Sebastian Junger: War (Book Review)
I practically devoured Sebastian Junger’s latest book, War, during a 5-hour bus ride to Penang (dubbed the Pearl of the Orient), and I must say that this is an amazing book. The guy, along with the late photographer Tim Hetherington (he died covering the Libyan civil war in 2011, may he rest in peace) spent over a year with a platoon of the 173rd Brigade, in one of the hottest “hot zones” in Afghanistan, the Korengal Valley, and this book tells of his experience with the men of Battle Company.
War provides an amazing insight into the minds and the experience that young men undergo in a contemporary war, but I’m pretty sure that the excitement, the fall out, the side effects of the Afghan war wouldn’t be that much different from that of those experienced by guys involved in World War II and Vietnam.
It’s crazy how these guys face multiple firefights in a day against the Taliban, IEDs, and ambushes and you can literally sense the despair as one of the “brothers”, as they call themselves, fall in battle. One particular outpost was literally built in a day and named after a beloved medic, Restrepo, killed in combat. The very same name was used to title a documentary film created by Junger and Hetherington in collaboration with the National Geographic Channel.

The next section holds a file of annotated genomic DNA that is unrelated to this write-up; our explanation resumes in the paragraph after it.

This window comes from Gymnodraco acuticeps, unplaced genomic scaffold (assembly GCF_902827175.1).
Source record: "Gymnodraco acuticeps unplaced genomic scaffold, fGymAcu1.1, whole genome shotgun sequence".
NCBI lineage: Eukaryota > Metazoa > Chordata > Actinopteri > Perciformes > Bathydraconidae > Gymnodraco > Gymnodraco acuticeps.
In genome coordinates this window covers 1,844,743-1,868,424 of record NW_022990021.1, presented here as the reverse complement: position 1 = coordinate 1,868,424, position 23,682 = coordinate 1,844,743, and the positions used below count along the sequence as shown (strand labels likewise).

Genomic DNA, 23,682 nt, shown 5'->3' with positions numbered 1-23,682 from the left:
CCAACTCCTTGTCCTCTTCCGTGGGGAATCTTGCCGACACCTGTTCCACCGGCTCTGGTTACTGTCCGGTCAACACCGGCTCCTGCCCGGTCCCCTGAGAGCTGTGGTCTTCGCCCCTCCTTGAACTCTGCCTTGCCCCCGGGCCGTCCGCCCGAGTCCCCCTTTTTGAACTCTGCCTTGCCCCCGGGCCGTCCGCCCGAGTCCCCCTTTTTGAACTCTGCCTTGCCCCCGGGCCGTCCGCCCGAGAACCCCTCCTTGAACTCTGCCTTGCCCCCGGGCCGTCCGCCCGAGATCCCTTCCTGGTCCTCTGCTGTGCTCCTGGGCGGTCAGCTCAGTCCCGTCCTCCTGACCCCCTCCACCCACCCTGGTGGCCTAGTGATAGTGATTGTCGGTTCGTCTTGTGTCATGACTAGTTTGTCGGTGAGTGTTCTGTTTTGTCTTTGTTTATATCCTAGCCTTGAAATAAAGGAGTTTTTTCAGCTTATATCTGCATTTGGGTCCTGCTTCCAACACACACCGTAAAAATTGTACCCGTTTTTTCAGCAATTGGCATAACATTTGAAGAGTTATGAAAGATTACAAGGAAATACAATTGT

The effects of all the fighting reverberates even when the soldiers are not fighting. Junger notes down the shenanigans that happen due to the boredom involved in waiting for the next firefight (sometimes the enemy runs out of ammo or winters make it particularly troublesome for the Taliban to engage in war), and we readers wonder how is it such battle hardened men, exposed to the undeniable (and apparently unattainable anywhere else) kind of high that only war can offer, can reintegrate back into society.
The book ends with a spectacular meltdown of one of the lead characters and is an amazing read cover to cover. If you are interested in non-fiction accounts of war, this book is pretty damn good, and it’s told from a journalist’s perspective, rather than a soldier. Do check it out. Nine Over Ten 9/10 rates this at a 4.5 out of 5!Powered by Sidelines
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